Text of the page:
THE finance watchdog has named almost 100 firms offering trading in binary options in the UK as doing so illegally — in its first move against the sector since it assumed responsibility for policing the practice earlier this month.

According to the Financial Conduct Authority, the 94 firms on its list — some of which are said to have offices in Edinburgh, Glasgow and London, as well as other UK cities — are understood to be offering binary options to UK customers without its authorisation.

Firms involved in such trading have been required to be authorised from January 3, and those who continue to act without it will, says the FCA, be acting in breach of section 19 of the Financial Services and Markets Act 2000, which is a criminal offence.

While many of the firms appear to be based in the UK, others claim to be based in countries such as Bulgaria, Germany, or the Netherlands.

Locations known as tax havens, such as St Vincent and the Grenadines, the Marshall Islands, Cyprus and the Seychelles, also appear frequently.

The list is based on information that the FCA has received from consumers, partner agencies and from monitoring the binary options market, and it believes that most of the UK addresses are false.

Binary options are basically a form of gambling, where a consumer can make a bet on the expected value or price of a stock, commodity, currency, index, or almost anything that is capable of being measured in financial terms.

A typical bet for retail clients is that the price of a particular asset will be above or below a specified price at specified time, although firms allow clients to bet on a wide range of outcomes.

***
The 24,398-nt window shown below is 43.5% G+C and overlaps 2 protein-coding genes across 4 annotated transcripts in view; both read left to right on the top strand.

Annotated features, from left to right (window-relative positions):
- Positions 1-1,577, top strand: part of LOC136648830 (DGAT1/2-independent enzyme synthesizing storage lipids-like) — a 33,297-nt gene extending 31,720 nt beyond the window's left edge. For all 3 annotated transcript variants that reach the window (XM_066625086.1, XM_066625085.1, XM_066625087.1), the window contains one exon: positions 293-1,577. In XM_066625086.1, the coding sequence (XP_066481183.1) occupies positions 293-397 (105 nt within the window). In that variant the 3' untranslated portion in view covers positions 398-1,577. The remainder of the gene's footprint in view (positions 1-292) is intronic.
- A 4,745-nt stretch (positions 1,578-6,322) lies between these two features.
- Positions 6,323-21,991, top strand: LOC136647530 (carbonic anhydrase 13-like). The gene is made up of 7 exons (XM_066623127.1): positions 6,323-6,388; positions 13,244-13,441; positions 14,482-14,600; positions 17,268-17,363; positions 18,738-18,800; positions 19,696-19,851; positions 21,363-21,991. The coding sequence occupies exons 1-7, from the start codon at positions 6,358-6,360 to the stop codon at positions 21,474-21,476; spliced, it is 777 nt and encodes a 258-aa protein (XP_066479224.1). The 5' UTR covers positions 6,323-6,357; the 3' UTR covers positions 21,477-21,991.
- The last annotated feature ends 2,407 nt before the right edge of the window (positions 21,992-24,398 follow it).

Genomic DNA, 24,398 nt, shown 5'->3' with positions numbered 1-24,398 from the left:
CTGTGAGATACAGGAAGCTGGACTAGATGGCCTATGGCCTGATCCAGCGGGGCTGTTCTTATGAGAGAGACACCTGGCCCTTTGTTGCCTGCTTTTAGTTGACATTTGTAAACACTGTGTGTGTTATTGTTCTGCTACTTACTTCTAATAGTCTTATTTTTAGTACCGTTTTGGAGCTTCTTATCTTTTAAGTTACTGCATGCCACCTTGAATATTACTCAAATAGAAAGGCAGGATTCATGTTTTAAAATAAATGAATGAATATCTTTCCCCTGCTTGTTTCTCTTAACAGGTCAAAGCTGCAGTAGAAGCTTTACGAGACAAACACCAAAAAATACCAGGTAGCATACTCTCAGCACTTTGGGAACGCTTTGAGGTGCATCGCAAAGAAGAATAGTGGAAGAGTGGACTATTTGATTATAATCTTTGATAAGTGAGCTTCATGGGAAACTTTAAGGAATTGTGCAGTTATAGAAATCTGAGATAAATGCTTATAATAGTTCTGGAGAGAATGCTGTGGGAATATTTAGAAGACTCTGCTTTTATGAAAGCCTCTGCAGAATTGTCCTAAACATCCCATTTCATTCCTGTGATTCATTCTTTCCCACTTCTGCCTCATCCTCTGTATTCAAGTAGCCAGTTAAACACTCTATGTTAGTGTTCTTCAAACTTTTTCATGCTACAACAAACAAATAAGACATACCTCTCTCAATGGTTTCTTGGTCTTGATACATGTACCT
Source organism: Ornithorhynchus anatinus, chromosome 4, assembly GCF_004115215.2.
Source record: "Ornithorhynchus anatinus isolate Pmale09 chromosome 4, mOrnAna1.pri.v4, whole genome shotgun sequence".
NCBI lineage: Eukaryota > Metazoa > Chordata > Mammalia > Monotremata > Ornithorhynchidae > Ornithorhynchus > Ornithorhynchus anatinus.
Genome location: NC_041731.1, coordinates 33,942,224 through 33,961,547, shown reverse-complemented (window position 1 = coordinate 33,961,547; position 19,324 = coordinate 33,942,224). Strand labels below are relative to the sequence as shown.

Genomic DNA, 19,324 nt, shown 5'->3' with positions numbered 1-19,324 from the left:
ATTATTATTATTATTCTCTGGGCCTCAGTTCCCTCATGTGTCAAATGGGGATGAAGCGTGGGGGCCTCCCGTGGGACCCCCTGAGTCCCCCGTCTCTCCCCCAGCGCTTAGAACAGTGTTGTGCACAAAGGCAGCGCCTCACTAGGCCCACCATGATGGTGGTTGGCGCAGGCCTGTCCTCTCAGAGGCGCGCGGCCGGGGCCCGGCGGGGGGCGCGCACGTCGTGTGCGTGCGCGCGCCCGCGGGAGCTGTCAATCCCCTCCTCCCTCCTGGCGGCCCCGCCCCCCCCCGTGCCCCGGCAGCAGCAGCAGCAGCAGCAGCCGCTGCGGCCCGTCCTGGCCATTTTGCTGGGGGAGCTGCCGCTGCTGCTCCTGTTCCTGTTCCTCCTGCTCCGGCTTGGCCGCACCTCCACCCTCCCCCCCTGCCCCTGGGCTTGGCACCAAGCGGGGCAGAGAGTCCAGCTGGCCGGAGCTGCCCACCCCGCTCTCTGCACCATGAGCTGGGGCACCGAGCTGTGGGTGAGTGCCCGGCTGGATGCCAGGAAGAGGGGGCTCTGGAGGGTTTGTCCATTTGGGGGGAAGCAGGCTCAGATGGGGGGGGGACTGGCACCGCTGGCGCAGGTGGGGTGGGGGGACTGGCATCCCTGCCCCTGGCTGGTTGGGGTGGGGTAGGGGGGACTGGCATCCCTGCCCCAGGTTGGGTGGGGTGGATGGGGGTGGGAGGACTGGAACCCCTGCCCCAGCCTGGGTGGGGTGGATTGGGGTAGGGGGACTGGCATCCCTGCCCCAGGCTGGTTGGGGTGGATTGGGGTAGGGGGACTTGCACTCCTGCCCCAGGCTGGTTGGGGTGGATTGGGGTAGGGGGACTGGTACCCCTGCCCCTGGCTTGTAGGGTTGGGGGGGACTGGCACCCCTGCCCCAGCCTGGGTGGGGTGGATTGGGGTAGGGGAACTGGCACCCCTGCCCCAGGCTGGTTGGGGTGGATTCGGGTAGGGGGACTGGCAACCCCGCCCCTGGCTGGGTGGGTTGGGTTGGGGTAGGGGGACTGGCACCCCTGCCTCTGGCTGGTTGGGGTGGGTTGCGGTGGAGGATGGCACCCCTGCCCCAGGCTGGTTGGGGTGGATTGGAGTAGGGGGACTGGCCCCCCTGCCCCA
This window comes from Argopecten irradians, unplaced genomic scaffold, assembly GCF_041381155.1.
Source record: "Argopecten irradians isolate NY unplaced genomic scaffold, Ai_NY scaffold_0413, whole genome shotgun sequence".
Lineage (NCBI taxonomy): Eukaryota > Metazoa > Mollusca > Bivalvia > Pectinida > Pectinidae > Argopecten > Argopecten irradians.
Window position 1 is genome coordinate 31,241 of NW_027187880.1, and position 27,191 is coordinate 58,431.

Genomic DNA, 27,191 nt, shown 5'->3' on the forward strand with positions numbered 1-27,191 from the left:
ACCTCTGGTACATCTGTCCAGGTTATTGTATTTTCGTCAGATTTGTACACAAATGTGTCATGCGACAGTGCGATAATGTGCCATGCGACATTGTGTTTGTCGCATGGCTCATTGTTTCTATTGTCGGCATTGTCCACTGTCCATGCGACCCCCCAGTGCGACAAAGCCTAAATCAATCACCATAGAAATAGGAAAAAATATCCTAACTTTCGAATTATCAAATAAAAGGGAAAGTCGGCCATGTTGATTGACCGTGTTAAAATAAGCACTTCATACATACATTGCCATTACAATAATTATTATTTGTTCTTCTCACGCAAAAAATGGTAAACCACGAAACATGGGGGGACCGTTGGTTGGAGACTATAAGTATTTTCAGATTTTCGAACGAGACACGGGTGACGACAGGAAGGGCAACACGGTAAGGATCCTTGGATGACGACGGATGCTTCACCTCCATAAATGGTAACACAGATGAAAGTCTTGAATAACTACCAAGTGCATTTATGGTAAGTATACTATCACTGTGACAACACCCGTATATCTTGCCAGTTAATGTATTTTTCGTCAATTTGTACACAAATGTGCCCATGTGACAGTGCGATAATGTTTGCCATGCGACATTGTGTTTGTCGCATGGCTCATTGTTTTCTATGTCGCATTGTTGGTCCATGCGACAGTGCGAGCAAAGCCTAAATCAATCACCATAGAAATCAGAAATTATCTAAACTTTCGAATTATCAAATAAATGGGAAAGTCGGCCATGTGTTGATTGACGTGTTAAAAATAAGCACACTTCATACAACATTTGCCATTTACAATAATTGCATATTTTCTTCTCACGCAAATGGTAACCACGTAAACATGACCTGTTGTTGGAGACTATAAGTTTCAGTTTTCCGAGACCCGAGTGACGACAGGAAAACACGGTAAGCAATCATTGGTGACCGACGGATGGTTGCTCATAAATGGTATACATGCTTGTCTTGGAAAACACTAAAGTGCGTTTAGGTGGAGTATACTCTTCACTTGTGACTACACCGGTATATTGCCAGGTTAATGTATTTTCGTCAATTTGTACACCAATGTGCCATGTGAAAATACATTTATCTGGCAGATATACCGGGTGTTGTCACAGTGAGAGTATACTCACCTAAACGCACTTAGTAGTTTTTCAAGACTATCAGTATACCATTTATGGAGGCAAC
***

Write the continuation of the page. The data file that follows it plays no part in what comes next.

For example, you could bet at noon, that the stock for a company will either increase or decrease in price by 2pm.

If you get it wrong, you lose all of your stake, but guess correctly and you can “win” a fixed amount of money.

The time periods are typically very short, between 30 seconds and five minutes, but some firms offer longer periods.

Now the FCA is examining all the firms to determine if any are actually operating from within the UK.

If so, the watchdog said will consider taking enforcement action through the courts to stop their illegal activity.

Binary option consumers frequently lose money, and their losses can be significant.

Consumers who trade with an unauthorised binary options firm will not have access to the Financial Ombudsman Service or Financial Services Compensation Scheme should things go wrong.

Firms that are authorised to offer binary options to UK consumers are listed on the FCA’s register.

The National tried contacting several of the firms claiming to have offices in Glasgow and Edinburgh, all of which had London contact numbers, although some of the calls were obviously redirected overseas.

A call to TorOption, said to be in Glasgow, was picked up by an answering machine.

A male recording said: “You have reached TorOption. All of our support is … at the moment but we would like to return your call as soon as possible. Please send you request to contact us or send an email…”

At Crown Finance, allegedly in Edinburgh, the woman who answered our call was less than willing to discuss where they were based, or whether they were aware that they could be acting illegally.

“We are an international bank and you can see all the information on how we can work without authorisation and without any documents on our official website.

“If you want any information you can send us an email.”

We sent a number of emails to different companies — none replied, and others bounced back.